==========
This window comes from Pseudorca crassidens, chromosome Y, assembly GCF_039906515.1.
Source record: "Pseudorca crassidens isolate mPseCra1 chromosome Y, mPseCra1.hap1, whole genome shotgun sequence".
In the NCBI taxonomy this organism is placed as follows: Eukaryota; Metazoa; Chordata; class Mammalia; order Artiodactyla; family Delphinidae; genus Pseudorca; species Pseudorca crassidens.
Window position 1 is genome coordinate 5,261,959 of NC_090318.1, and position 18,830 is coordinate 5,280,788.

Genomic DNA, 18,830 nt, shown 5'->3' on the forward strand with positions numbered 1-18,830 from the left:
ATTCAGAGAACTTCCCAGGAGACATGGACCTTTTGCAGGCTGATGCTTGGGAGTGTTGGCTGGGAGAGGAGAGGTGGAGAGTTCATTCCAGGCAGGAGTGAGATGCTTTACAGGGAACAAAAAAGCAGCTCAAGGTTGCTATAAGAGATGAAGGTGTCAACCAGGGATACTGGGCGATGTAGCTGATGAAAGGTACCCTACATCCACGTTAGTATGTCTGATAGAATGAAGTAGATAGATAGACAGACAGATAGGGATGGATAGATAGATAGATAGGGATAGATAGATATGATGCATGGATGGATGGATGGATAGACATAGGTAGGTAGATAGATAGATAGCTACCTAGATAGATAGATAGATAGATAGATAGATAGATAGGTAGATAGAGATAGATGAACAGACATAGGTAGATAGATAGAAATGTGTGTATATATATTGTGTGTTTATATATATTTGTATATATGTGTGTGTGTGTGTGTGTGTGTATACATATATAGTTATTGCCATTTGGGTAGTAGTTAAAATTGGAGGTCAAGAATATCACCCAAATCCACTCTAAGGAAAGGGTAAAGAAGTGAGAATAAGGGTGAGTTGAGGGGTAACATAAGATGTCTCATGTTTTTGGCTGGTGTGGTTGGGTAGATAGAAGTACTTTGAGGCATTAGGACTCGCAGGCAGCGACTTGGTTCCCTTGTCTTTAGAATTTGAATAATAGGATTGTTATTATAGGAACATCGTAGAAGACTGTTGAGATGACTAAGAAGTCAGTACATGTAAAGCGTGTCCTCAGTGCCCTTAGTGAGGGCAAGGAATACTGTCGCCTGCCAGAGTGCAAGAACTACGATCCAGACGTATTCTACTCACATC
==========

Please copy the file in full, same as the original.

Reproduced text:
This window comes from Pseudorca crassidens, chromosome Y, assembly GCF_039906515.1.
Source record: "Pseudorca crassidens isolate mPseCra1 chromosome Y, mPseCra1.hap1, whole genome shotgun sequence".
In the NCBI taxonomy this organism is placed as follows: Eukaryota; Metazoa; Chordata; class Mammalia; order Artiodactyla; family Delphinidae; genus Pseudorca; species Pseudorca crassidens.
Window position 1 is genome coordinate 5,261,959 of NC_090318.1, and position 18,830 is coordinate 5,280,788.

Genomic DNA, 18,830 nt, shown 5'->3' on the forward strand with positions numbered 1-18,830 from the left:
ATTCAGAGAACTTCCCAGGAGACATGGACCTTTTGCAGGCTGATGCTTGGGAGTGTTGGCTGGGAGAGGAGAGGTGGAGAGTTCATTCCAGGCAGGAGTGAGATGCTTTACAGGGAACAAAAAAGCAGCTCAAGGTTGCTATAAGAGATGAAGGTGTCAACCAGGGATACTGGGCGATGTAGCTGATGAAAGGTACCCTACATCCACGTTAGTATGTCTGATAGAATGAAGTAGATAGATAGACAGACAGATAGGGATGGATAGATAGATAGATAGGGATAGATAGATATGATGCATGGATGGATGGATGGATAGACATAGGTAGGTAGATAGATAGATAGCTACCTAGATAGATAGATAGATAGATAGATAGATAGATAGGTAGATAGAGATAGATGAACAGACATAGGTAGATAGATAGAAATGTGTGTATATATATTGTGTGTTTATATATATTTGTATATATGTGTGTGTGTGTGTGTGTGTGTATACATATATAGTTATTGCCATTTGGGTAGTAGTTAAAATTGGAGGTCAAGAATATCACCCAAATCCACTCTAAGGAAAGGGTAAAGAAGTGAGAATAAGGGTGAGTTGAGGGGTAACATAAGATGTCTCATGTTTTTGGCTGGTGTGGTTGGGTAGATAGAAGTACTTTGAGGCATTAGGACTCGCAGGCAGCGACTTGGTTCCCTTGTCTTTAGAATTTGAATAATAGGATTGTTATTATAGGAACATCGTAGAAGACTGTTGAGATGACTAAGAAGTCAGTACATGTAAAGCGTGTCCTCAGTGCCCTTAGTGAGGGCAAGGAATACTGTCGCCTGCCAGAGTGCAAGAACTACGATCCAGACGTATTCTACTCACATC